• Penta and Octa-BDEs have been voluntarily discontinued. Bill 4841 in the Michigan House of Representatives calls for the ban of Deca-BDE.
  • BPA is no longer allowed in baby bottles and sippy cups.

In September 2011 The National Institute of Environmental Health Sciences announced a National Children’s Study that will follow 100,000 children from birth to age 21 to explore the genetic and environmental factors that affect children during different phases of their lives. The research includes highly specific studies involving endocrine disruption, including the impact ingredients in soy infant formula have on development, a look at the impacts of prenatal and early childhood exposures to agricultural fungicides and pesticides in farmworker families, and research on mammary gland development in young girls.

Contacting your representatives and senators to advocate continued funding of these efforts will help these agencies produce important information that can lead to better regulations of endocrine disruptors and other harmful chemicals.

Federal Bills
Safe Chemicals Act of 2011 (S. 847): updates the 35-year-old Toxic Substance Control Act and requires chemicals to meet safety standards before being allowed in commerce.  This bill has received a hearing before the Senate Environment and Public Works Committee. No further action has occurred. Contact the Senators: Committee Chair Barbara Boxer and Ranking Member James Inhofe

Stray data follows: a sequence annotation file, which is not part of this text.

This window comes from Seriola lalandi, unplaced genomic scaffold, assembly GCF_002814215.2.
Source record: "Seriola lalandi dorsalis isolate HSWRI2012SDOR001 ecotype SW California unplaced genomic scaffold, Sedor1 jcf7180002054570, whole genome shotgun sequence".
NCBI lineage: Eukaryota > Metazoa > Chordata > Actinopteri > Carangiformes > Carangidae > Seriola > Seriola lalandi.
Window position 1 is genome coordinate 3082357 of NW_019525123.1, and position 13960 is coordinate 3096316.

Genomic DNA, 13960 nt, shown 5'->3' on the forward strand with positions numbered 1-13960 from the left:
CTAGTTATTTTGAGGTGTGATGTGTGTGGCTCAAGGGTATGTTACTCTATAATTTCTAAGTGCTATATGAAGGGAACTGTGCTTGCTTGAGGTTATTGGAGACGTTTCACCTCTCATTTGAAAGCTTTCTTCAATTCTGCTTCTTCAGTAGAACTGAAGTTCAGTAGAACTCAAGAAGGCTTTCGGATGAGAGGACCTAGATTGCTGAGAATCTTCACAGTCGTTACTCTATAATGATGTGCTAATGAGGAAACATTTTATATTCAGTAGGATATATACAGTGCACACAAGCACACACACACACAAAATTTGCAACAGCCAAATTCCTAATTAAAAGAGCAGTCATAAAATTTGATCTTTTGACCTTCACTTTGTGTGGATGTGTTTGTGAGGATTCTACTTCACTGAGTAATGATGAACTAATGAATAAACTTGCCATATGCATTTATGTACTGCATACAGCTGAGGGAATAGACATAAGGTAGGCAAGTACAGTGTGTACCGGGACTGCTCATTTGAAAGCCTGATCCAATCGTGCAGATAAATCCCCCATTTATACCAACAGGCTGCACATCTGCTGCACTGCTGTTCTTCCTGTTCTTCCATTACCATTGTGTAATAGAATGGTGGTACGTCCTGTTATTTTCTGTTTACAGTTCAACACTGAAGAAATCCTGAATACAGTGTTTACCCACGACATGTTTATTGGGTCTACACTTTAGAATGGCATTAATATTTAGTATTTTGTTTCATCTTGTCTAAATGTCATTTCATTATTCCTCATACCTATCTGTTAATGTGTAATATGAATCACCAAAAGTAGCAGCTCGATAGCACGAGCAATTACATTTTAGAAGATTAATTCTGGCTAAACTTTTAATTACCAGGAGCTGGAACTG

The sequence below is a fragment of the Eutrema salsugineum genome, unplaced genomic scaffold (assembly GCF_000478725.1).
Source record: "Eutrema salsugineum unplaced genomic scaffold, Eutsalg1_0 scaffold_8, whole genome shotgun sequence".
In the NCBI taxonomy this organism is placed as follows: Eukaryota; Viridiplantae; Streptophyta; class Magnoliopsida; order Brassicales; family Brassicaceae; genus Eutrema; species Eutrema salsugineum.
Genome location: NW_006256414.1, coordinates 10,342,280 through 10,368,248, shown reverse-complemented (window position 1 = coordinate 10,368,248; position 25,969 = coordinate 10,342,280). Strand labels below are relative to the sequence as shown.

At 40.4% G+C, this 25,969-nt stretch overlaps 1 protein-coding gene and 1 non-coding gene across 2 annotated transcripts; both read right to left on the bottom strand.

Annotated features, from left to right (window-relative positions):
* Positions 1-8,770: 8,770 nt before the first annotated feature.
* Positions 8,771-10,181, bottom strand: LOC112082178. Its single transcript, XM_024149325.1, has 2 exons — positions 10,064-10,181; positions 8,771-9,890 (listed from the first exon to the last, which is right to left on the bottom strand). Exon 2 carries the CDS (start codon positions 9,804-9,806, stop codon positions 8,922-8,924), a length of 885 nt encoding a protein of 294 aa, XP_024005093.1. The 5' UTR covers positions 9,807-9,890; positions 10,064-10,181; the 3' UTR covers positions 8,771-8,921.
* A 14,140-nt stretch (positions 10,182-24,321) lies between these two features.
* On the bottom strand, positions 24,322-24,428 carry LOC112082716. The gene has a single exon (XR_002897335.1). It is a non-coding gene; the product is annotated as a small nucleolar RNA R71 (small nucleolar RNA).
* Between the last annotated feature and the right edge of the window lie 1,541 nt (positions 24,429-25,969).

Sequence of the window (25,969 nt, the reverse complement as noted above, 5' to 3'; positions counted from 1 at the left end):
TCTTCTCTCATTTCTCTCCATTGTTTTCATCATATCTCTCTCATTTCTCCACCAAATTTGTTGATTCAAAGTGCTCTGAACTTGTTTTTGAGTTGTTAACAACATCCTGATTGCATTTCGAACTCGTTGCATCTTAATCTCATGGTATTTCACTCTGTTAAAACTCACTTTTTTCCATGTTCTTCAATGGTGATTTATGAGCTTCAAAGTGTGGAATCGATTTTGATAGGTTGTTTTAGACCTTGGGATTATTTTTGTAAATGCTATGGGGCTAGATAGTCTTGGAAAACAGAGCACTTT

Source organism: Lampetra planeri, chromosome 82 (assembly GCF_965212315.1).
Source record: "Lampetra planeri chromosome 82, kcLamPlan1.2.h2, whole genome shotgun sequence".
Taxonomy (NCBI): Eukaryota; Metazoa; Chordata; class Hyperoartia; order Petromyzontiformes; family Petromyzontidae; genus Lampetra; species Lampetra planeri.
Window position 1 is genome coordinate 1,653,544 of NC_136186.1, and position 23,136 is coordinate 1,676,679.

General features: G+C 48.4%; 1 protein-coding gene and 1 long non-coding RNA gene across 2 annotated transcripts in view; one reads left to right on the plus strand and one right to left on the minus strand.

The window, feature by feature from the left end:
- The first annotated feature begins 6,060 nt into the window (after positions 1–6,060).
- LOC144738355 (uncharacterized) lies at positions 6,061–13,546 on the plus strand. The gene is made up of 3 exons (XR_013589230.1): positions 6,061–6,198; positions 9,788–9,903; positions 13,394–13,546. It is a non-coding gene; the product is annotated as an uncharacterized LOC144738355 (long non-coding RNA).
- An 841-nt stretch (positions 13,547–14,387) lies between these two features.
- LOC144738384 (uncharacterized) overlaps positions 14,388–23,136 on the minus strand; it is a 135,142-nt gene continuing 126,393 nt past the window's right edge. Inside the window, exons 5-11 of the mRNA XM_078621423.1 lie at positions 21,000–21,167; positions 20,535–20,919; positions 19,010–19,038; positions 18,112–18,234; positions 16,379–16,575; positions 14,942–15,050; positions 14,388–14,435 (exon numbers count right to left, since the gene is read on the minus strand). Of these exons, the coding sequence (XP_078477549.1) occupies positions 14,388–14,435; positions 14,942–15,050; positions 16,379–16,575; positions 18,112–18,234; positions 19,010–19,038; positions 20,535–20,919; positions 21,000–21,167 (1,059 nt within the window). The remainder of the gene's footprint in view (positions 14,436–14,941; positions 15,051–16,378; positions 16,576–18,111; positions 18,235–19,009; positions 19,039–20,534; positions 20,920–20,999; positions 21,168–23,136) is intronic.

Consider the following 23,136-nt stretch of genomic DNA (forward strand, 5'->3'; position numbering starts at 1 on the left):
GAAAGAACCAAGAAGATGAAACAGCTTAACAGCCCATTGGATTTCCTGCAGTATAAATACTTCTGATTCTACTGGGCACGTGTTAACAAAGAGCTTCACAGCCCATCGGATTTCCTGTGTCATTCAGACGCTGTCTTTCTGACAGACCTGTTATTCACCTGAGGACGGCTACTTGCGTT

Safe Cosmetics Act of 2011 (H.R. 2359): updates the nation’s 73-year-old cosmetics law and gives FDA the authority to register cosmetic companies, randomly sample cosmetics to test for contaminants, and recall products proven harmful. This bill was referred to the Subcommittee on Workforce Protections within the Committee for House Education and the Workforce. Contact the Congressmen: Chair John Kline and Ranking Member George Miller.

State of Michigan
Prohibit Deca-BDEs (HB 4841): bans the manufacture, sale or distribution of products containing the flame retardant deca-BDE. This bill is currently in the Committee for Regulatory Reform. Contact the Committee Chair: Representative Hugh Crawford.

Prohibit cadmium and mercury in children’s products (SB 764): bans the substances from use in children’s products. This bill is in the Senate Committee on Government Operations. Contact the Committee Chair: Senator Randy Richardville.

Pesticide notification registry revision (HB 4842): establishes an online registry through which residents could request 24-hour advance notification of any commercial pesticide applications on property adjacent to their home. This bill is in the House Committee on Government Operations. Contact the Committee Chair: Representative Jim Stamas.

-Lucy Ament

February 2012

Printable pdf: Endocrine Disruptors Part Two